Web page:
2.5. Qualitative Methods

Our qualitative data strategy was phenomenological, to capture experiences of people when viewing the different flowers and nature images. This helped us to understand the participants’ questionnaire evaluations and choices in a more contextualized and nuanced way as in mixed methods research [41,42].
Our research protocol was to include a paragraph space in the questionnaire for people to write down any associations, or thoughts about the different flowers that they were viewing.
Our data sources included these texts for 100 participants, who added their own self-defined phenomenological reactions to each of the 15 images. These included sentences, explanations, and single words. Our analyses categorized these associations into central themes in relation to each flower, drawing of a flower, or image of nature.
Validity was reached through peer analyses of the qualitative data by three of the researchers, coming from different fields, and also through their triangulation with the quantitative data sources. Trustworthiness is based on the above triangulation, on counting associations to create the themes, and on the availability of these materials for further analyses [41].

2.6. Study Limitations

While we understand that the variations between the flower and nature images can have different visual impacts, our focus in this study, is on the cultural and phenemenological associations that the images elicit in participants from different groups.
This study’s limitation is its more generalized character and lack of control of some of the visual elements. At the same time, its aim is exploratory, and further studies can more exactly explore the very interesting directions that the current results suggest.

3. Results

3.1. Quantitative Analyses

We first describe the results obtained for each picture, ranking them on a scale from 1 (lowest) to 7 (highest) reflecting how much they liked the picture and how familiar and how pleasant it looked to them. In addition, we assessed the level of emotions of the participants induced by the images as calm or excited and tired or awake (ranked from 1 to 7, respectively).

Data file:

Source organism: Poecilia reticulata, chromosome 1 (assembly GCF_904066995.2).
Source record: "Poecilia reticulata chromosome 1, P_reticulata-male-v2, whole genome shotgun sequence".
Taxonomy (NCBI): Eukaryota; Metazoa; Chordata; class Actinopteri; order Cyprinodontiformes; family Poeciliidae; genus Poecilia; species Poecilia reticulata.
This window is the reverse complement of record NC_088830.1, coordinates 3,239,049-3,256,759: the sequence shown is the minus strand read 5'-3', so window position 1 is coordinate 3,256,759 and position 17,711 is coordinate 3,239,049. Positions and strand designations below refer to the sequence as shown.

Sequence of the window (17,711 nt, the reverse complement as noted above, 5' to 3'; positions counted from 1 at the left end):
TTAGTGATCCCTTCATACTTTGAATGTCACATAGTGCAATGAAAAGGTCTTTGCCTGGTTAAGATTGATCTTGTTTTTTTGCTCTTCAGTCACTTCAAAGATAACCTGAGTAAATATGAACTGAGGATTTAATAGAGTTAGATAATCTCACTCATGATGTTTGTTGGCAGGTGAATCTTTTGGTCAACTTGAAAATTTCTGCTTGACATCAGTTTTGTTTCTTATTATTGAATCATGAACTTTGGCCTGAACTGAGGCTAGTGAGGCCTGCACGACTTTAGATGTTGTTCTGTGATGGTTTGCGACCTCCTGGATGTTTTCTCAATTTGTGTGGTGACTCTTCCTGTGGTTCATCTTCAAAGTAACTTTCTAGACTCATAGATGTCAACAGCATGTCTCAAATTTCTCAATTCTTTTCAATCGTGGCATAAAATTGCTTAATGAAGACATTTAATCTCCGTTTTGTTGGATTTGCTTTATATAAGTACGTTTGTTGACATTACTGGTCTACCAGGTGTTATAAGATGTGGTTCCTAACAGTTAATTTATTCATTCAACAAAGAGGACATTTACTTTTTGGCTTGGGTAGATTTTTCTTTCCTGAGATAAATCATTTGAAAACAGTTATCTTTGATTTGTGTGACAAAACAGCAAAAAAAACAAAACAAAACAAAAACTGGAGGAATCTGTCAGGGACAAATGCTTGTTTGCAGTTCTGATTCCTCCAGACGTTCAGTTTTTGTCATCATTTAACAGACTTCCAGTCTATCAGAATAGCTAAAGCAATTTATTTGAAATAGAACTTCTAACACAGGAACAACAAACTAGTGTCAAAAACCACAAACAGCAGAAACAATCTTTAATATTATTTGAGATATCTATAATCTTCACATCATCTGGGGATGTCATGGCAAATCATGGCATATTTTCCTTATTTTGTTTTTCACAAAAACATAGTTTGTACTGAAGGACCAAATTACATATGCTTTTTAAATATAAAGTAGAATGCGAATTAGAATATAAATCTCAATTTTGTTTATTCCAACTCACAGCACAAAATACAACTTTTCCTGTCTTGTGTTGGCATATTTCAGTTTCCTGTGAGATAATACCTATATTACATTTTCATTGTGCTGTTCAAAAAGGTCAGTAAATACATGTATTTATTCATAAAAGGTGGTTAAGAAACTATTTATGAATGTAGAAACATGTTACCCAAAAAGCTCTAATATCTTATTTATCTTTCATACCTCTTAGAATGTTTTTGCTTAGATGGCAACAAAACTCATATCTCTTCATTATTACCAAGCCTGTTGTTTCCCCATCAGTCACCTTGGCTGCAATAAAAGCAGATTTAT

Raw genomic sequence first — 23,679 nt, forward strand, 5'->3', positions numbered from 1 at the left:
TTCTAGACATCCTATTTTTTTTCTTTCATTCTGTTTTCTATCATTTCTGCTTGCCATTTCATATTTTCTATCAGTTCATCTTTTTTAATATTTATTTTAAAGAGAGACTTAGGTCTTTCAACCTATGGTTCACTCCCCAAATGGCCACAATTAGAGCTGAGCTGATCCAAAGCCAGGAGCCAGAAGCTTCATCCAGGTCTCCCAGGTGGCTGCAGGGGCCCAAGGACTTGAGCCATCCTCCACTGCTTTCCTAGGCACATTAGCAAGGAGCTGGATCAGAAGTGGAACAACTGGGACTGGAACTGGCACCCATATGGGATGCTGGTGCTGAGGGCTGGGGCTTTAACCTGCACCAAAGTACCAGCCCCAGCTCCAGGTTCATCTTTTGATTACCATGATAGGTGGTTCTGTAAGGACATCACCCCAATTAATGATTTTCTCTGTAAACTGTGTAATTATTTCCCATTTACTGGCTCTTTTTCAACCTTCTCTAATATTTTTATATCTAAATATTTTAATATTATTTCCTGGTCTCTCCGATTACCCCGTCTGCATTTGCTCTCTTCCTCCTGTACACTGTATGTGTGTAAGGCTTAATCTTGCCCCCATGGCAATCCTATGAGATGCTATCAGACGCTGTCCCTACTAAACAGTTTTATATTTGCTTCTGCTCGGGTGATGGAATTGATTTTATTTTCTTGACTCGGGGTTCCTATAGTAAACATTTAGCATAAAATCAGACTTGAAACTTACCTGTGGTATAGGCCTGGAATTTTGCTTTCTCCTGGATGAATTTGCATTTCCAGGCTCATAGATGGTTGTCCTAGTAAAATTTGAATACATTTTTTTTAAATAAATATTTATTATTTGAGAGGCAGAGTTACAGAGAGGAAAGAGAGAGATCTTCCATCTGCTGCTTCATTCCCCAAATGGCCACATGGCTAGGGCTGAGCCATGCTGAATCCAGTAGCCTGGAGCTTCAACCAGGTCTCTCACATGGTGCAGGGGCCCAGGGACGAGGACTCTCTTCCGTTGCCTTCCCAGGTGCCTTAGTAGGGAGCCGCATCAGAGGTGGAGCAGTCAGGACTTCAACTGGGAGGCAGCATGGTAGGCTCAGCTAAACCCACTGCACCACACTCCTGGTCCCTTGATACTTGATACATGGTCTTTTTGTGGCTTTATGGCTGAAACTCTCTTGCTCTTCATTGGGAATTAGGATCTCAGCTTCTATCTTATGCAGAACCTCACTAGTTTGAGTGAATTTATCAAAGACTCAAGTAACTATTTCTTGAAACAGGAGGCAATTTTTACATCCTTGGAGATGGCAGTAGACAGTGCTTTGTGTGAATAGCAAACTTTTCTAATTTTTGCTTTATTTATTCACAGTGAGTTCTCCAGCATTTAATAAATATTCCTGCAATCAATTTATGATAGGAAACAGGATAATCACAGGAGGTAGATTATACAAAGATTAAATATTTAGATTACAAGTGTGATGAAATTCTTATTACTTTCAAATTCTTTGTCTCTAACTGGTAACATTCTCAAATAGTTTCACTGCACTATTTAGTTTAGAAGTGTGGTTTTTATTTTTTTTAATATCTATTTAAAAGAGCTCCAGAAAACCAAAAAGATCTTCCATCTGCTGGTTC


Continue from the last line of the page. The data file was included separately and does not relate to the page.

All pictures showing flowers and nature obtained the highest grade for the “Like” parameter, except for the white marguerite, for which “Familiarity” received the highest rank (Figure 1). On the opposite, all three art pictures received their highest grade for “Pleasant”. Strikingly, these art pictures also obtained lowest grades for all parameters, compared to the flowers and the nature pictures. The participants were mostly familiar with the presented flowers, except for the dahlia (Figure 1, upper row), and much less with the nature and the art pictures. All pictures obtained somewhat low grades on the “Calm/Excited” axis (3.4 in average), suggesting that the images induced calm rather than excitement. In contrast, the overall average grade on the axis “Tired/Awake” was 4.6, denoting that the images include the participants to fell more “awake” than “tired”. This result demonstrates that these two emotions are independent [39].
In a second step, we addressed key research questions, based on groups of pictures, as presented below.

3.1.1. Flowers vs. Nature: Is There a Difference in Emotional Response towards Flowers (Cultivated and Wild) Compared to Nature Photos (with and without Flowers)?

Our first research questions concerned the relationship with flowers and nature and included concerns as, “Is our relationship to flowers special?”; “Are flowers just a representative of nature or do we have a special relationship towards flowers themselves?” In order to address these questions, we first investigate the differences between the group of flowers and nature images.
Nature photos received higher ratings for Liking compared to flower photos. Region (F (3, 7) = 5.902, p = 0.001) and familiarity (F (1, 7) = 493.633, p < 0.001) had both a significant effect on Like-ratings. Age (F (1, 7) < 1) and Gender did not reveal a significant effect (F (1, 7) = 2.385, p = 0.123) (Table 1 and Table S1).
Emotional Response (Valence)
Participants rated Nature photos as more pleasant than flower photos. Region (F (3, 7) = 4.961, p = 0.002) and familiarity (F (1, 7) = 458.979, p < 0.001) had both a significant effect on valence-ratings. Age (F (1, 7) < 1) and Gender did not reveal a significant effect (F (1, 7) = 1.878, p = 0.171) (Table 1 and Table S2).
Emotional Response (Excitement)
Participants rated Nature photos as more calming than flower photos. Region (F (3, 7) = 5.712, p = 0.001) and familiarity (F (1, 7) = 76.945, p < 0.001) had both a significant effect on felt excitement. Age (F (1, 7) < 1) and Gender did not reveal a significant effect (F (1, 7) < 1) (Table 1 and Table S3).
Emotional Response (Awake)
Participants rated Nature photos as making them feel more awake than flower photos. Region (F (3, 7) = 6.397, p = 0.001) Age (F (1, 7) = 7.676), p = 0.006 and familiarity (F (1, 7) = 67.487, p < 0.001) had a significant effect on Awake-ratings. Gender did not reveal a significant effect (F (1, 7) < 1) (Table 1 and Table S4).